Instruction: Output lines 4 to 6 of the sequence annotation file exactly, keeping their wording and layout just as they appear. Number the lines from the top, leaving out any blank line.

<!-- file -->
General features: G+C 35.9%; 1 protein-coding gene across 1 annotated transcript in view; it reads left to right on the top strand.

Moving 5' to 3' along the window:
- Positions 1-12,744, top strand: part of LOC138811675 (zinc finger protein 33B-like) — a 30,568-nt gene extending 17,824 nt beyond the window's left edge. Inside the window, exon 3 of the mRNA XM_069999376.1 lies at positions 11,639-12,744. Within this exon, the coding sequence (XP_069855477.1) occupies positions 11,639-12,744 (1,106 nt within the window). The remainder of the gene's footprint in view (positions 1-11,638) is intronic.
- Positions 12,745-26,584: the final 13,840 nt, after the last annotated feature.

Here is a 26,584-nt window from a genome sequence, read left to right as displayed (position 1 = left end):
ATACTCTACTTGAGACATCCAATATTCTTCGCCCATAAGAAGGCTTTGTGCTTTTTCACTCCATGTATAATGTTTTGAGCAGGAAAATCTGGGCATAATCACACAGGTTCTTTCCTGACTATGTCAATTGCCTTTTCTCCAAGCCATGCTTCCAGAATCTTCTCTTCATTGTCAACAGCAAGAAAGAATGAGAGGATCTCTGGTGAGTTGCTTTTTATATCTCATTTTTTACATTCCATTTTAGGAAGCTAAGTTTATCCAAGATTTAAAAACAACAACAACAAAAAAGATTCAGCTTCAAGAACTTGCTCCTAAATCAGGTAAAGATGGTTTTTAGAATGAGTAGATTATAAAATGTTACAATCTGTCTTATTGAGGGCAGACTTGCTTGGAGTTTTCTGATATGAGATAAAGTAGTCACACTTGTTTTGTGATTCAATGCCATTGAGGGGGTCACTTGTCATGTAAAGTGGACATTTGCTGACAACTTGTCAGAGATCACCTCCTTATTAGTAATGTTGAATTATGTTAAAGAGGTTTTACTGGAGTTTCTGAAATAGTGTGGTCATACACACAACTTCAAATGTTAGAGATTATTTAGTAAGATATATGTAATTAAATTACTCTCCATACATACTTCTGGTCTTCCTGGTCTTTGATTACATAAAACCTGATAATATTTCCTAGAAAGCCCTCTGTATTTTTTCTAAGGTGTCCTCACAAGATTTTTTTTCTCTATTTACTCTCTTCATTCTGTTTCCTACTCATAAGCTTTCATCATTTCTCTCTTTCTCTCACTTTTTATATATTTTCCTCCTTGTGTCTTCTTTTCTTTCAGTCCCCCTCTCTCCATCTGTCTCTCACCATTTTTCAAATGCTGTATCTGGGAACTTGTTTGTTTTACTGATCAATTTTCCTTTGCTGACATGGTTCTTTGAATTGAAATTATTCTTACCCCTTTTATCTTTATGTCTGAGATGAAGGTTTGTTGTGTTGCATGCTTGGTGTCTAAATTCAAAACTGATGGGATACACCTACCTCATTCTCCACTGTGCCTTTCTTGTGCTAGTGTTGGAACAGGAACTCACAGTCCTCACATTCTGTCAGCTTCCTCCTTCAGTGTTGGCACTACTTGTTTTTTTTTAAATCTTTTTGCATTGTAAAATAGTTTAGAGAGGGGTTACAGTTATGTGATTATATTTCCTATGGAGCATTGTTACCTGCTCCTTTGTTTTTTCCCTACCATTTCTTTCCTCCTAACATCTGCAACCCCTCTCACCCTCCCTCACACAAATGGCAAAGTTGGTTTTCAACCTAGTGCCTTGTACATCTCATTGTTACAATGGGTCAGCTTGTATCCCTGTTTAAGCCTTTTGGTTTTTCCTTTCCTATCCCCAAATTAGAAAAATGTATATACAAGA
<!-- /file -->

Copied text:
- Positions 12,745-26,584: the final 13,840 nt, after the last annotated feature.

Here is a 26,584-nt window from a genome sequence, read left to right as displayed (position 1 = left end):
ATACTCTACTTGAGACATCCAATATTCTTCGCCCATAAGAAGGCTTTGTGCTTTTTCACTCCATGTATAATGTTTTGAGCAGGAAAATCTGGGCATAATCACACAGGTTCTTTCCTGACTATGTCAATTGCCTTTTCTCCAAGCCATGCTTCCAGAATCTTCTCTTCATTGTCAACAGCAAGAAAGAATGAGAGGATCTCTGGTGAGTTGCTTTTTATATCTCATTTTTTACATTCCATTTTAGGAAGCTAAGTTTATCCAAGATTTAAAAACAACAACAACAAAAAAGATTCAGCTTCAAGAACTTGCTCCTAAATCAGGTAAAGATGGTTTTTAGAATGAGTAGATTATAAAATGTTACAATCTGTCTTATTGAGGGCAGACTTGCTTGGAGTTTTCTGATATGAGATAAAGTAGTCACACTTGTTTTGTGATTCAATGCCATTGAGGGGGTCACTTGTCATGTAAAGTGGACATTTGCTGACAACTTGTCAGAGATCACCTCCTTATTAGTAATGTTGAATTATGTTAAAGAGGTTTTACTGGAGTTTCTGAAATAGTGTGGTCATACACACAACTTCAAATGTTAGAGATTATTTAGTAAGATATATGTAATTAAATTACTCTCCATACATACTTCTGGTCTTCCTGGTCTTTGATTACATAAAACCTGATAATATTTCCTAGAAAGCCCTCTGTATTTTTTCTAAGGTGTCCTCACAAGATTTTTTTTCTCTATTTACTCTCTTCATTCTGTTTCCTACTCATAAGCTTTCATCATTTCTCTCTTTCTCTCACTTTTTATATATTTTCCTCCTTGTGTCTTCTTTTCTTTCAGTCCCCCTCTCTCCATCTGTCTCTCACCATTTTTCAAATGCTGTATCTGGGAACTTGTTTGTTTTACTGATCAATTTTCCTTTGCTGACATGGTTCTTTGAATTGAAATTATTCTTACCCCTTTTATCTTTATGTCTGAGATGAAGGTTTGTTGTGTTGCATGCTTGGTGTCTAAATTCAAAACTGATGGGATACACCTACCTCATTCTCCACTGTGCCTTTCTTGTGCTAGTGTTGGAACAGGAACTCACAGTCCTCACATTCTGTCAGCTTCCTCCTTCAGTGTTGGCACTACTTGTTTTTTTTTAAATCTTTTTGCATTGTAAAATAGTTTAGAGAGGGGTTACAGTTATGTGATTATATTTCCTATGGAGCATTGTTACCTGCTCCTTTGTTTTTTCCCTACCATTTCTTTCCTCCTAACATCTGCAACCCCTCTCACCCTCCCTCACACAAATGGCAAAGTTGGTTTTCAACCTAGTGCCTTGTACATCTCATTGTTACAATGGGTCAGCTTGTATCCCTGTTTAAGCCTTTTGGTTTTTCCTTTCCTATCCCCAAATTAGAAAAATGTATATACAAGA